Detection For Monkeypox Remains A Challenge WCHO – TheGreatly

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Testing remains a challenge for monkeypox virus, which has infected more than 6,000 people, both endemic and non-endemic, in 58 countries. The World Health Organization (WHO) has given this information.

WHO Director-General Tedros Adhanom Ghebreyesus said in a press briefing on Wednesday that fewer investigations meant cases were not detected, increasing the risk of community spread.

He Said the WHO Was Following the Cases Closely and the ‘Scale and Spread of the Virus’ is Concerned

“Worldwide, there are now more than 6,000 cases reported in 58 countries. Testing remains a challenge and it is highly likely that a large number of cases are not being taken up,” he said.

Medical experts in the US and UK had earlier expressed concerns against slow testing.

American actor Matt Ford, the first person to publicly contract monkeypox, also criticized the US government for the “slow pace of vaccines and testing”.

“The Slow Response is Very Unacceptable,” Ford said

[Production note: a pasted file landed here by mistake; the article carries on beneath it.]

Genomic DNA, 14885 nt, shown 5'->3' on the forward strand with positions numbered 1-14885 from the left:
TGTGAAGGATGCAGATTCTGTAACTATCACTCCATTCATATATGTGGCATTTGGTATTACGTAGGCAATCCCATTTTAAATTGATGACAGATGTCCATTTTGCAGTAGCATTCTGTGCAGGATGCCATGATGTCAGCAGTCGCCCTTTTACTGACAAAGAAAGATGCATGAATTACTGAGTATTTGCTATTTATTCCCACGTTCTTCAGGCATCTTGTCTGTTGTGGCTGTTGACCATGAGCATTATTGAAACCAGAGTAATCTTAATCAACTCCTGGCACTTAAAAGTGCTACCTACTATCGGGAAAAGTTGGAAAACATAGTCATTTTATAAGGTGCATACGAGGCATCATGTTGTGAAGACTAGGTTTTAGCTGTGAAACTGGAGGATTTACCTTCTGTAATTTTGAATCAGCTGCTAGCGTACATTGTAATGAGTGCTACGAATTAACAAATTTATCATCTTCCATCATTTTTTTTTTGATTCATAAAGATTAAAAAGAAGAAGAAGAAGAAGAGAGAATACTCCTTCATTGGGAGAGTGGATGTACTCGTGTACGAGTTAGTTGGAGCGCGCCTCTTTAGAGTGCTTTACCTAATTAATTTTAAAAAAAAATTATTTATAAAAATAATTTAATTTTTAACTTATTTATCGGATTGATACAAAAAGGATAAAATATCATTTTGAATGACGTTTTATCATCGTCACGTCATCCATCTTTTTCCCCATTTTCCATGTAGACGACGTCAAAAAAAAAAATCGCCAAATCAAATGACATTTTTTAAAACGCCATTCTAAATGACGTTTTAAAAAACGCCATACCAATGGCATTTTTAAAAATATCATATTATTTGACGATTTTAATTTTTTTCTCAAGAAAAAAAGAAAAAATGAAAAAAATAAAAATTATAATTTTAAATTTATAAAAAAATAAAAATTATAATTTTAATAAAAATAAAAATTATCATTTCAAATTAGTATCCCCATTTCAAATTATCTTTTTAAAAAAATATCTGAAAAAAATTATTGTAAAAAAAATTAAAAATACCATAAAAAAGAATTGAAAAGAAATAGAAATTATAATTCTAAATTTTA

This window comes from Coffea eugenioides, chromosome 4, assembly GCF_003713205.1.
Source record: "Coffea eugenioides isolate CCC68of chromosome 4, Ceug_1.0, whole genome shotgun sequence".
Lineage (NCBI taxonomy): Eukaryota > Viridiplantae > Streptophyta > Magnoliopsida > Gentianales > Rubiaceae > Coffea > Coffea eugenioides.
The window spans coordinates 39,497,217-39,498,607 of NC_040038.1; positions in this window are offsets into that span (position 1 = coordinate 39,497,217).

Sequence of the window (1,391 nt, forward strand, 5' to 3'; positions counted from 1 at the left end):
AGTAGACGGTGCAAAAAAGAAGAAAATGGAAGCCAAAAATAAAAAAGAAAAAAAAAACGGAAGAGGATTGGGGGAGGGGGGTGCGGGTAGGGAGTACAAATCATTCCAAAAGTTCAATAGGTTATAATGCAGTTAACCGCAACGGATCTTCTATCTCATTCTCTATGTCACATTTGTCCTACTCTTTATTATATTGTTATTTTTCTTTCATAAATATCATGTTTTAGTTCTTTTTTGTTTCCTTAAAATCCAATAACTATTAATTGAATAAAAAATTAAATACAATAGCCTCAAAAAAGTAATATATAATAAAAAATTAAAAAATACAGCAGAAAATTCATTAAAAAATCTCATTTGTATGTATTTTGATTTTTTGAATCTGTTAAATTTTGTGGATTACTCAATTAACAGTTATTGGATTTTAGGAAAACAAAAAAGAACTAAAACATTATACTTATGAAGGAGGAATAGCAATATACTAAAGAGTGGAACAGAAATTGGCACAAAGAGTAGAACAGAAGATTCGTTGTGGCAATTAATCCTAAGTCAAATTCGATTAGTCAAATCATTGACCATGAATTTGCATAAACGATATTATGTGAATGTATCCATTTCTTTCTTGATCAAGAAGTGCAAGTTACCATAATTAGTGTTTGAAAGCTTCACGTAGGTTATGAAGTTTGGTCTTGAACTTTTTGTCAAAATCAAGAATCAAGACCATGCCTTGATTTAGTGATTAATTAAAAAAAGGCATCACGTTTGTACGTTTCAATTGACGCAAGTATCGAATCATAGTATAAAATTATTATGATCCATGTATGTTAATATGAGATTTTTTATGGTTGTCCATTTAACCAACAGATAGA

Monkeypox occurs mostly in central and western Africa, where the virus is endemic. But as part of the new outbreak, the virus has spread to many areas of the world where it is not commonly seen.

Europe Has Been the Current Epicenter of the Outbreak, Recording More Than 80 Percent of Cases Globally

Ghebreyesus said that in Africa, “cases are being reported in previously unaffected countries and record numbers are being reported in places that have had previous experience of monkeypox.”

Meanwhile, the WHO chief said he plans to ‘reconstitute the emergency committee’ later this month to consider declaring the virus a global health emergency.

The highest level of warnings by the UN health agency currently only applies to the COVID-19 pandemic and polio. It has said the virus is “unusual and concerning” and an “evolving threat”, but does not currently present a global health emergency.

“While my teams are following the data closely, I plan to reconvene the emergency committee so that they remain updated on the current epidemiology and development of the outbreak and the implementation of counter measures,” the WHO chief said.

“I Will Bring Them During the Week of July 18 or Earlier If Needed,” He Said

The global health agency is also working with countries and vaccine manufacturers to coordinate the sharing of vaccines, which are currently rare and need to be accessible to those most at risk.

Ghebreyesus commended those who are going public with the disease and said that the WHO is working ‘together with civil society and the LGBTIQ plus community’ to break the stigma surrounding the virus and spread information so that people can live their lives. be able to protect.

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